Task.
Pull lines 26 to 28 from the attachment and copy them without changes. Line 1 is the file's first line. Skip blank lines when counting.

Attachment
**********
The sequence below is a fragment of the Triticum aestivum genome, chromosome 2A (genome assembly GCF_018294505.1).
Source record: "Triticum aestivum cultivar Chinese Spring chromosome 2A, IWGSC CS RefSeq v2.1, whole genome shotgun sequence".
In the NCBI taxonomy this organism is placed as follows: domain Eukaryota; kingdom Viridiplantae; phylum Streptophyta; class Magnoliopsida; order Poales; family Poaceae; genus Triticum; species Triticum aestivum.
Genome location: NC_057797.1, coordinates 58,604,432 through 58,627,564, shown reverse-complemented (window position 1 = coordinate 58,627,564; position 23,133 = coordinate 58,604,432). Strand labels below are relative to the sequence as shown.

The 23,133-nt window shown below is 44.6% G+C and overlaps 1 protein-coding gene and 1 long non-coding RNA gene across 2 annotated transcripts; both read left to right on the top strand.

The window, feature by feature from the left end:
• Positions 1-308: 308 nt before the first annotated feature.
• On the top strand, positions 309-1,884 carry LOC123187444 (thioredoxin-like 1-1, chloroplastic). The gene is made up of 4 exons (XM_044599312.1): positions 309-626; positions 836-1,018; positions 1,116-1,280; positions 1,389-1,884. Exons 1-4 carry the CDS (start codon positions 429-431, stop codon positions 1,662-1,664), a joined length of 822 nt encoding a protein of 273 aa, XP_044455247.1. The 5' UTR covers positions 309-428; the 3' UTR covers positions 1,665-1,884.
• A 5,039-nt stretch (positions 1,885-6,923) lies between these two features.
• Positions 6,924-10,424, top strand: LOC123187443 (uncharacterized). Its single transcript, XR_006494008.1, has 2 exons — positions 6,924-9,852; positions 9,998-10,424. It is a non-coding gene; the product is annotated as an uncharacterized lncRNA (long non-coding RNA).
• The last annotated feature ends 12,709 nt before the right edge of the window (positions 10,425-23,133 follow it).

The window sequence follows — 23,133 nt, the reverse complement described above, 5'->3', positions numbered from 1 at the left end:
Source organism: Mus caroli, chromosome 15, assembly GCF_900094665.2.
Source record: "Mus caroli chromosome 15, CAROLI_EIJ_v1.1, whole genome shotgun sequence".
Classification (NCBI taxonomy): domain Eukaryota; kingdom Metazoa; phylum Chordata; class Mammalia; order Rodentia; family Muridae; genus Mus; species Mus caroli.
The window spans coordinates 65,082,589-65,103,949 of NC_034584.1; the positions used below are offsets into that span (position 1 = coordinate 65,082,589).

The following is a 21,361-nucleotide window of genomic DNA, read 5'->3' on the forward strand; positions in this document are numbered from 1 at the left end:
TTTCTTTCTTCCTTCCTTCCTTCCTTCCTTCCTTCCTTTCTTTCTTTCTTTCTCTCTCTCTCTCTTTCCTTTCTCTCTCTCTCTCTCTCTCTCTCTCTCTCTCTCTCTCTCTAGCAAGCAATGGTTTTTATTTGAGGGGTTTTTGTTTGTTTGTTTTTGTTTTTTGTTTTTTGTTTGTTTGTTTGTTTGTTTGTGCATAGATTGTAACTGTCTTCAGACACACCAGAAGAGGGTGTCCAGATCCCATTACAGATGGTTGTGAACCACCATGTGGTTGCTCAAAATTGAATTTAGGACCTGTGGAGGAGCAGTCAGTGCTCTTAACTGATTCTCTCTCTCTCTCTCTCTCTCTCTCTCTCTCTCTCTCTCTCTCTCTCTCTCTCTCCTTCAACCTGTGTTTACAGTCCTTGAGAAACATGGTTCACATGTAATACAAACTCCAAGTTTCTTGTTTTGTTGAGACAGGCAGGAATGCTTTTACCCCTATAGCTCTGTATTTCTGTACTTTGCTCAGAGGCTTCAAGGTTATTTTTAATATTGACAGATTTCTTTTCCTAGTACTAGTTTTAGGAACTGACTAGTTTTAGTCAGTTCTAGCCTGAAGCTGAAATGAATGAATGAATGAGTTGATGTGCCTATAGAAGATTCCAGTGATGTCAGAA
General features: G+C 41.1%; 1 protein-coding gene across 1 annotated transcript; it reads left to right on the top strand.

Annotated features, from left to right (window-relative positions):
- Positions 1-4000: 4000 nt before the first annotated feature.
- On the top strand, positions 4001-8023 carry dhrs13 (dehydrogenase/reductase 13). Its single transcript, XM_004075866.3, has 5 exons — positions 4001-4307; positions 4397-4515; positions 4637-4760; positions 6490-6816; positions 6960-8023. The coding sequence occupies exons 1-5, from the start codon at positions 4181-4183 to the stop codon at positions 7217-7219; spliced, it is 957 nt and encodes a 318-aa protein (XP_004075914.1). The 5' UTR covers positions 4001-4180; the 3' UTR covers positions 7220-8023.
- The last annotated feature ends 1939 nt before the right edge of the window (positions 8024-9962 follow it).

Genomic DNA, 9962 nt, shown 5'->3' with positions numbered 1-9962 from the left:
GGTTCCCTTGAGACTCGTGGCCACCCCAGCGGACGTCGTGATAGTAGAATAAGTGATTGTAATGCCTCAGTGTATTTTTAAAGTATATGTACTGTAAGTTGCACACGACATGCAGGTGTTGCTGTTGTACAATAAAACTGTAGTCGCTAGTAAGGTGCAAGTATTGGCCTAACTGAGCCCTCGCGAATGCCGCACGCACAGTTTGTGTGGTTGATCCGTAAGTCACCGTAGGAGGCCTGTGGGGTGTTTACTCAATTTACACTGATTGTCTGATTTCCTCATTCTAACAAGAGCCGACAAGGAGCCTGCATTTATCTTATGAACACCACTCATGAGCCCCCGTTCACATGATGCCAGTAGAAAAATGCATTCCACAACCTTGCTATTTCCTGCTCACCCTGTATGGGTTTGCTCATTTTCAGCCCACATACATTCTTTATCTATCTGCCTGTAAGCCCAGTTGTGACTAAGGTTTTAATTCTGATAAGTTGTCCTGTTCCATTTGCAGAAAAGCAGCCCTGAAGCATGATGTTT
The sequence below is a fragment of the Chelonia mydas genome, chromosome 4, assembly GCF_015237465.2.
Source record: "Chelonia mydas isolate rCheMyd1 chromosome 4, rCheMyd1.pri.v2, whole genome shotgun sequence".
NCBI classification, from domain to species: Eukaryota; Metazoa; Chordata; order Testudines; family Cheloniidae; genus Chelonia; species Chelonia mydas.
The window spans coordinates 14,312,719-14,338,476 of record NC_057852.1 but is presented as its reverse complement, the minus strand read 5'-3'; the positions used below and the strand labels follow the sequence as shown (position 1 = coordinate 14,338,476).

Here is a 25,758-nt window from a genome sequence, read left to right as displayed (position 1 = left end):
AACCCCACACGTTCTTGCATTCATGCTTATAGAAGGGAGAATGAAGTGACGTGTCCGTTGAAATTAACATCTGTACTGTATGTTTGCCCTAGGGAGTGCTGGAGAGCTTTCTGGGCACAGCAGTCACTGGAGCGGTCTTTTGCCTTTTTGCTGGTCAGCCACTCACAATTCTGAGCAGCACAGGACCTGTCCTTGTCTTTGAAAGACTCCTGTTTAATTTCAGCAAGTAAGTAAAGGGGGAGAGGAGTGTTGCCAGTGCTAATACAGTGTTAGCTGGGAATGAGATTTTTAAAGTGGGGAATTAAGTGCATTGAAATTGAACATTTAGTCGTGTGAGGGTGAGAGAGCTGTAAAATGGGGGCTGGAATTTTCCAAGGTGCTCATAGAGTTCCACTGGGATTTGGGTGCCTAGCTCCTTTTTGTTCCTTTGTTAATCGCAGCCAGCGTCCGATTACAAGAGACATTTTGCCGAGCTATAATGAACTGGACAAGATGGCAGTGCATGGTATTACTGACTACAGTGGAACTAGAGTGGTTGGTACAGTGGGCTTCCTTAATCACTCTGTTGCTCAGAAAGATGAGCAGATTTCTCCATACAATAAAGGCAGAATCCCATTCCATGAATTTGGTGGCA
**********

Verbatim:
The sequence below is a fragment of the Chelonia mydas genome, chromosome 4, assembly GCF_015237465.2.
Source record: "Chelonia mydas isolate rCheMyd1 chromosome 4, rCheMyd1.pri.v2, whole genome shotgun sequence".
NCBI classification, from domain to species: Eukaryota; Metazoa; Chordata; order Testudines; family Cheloniidae; genus Chelonia; species Chelonia mydas.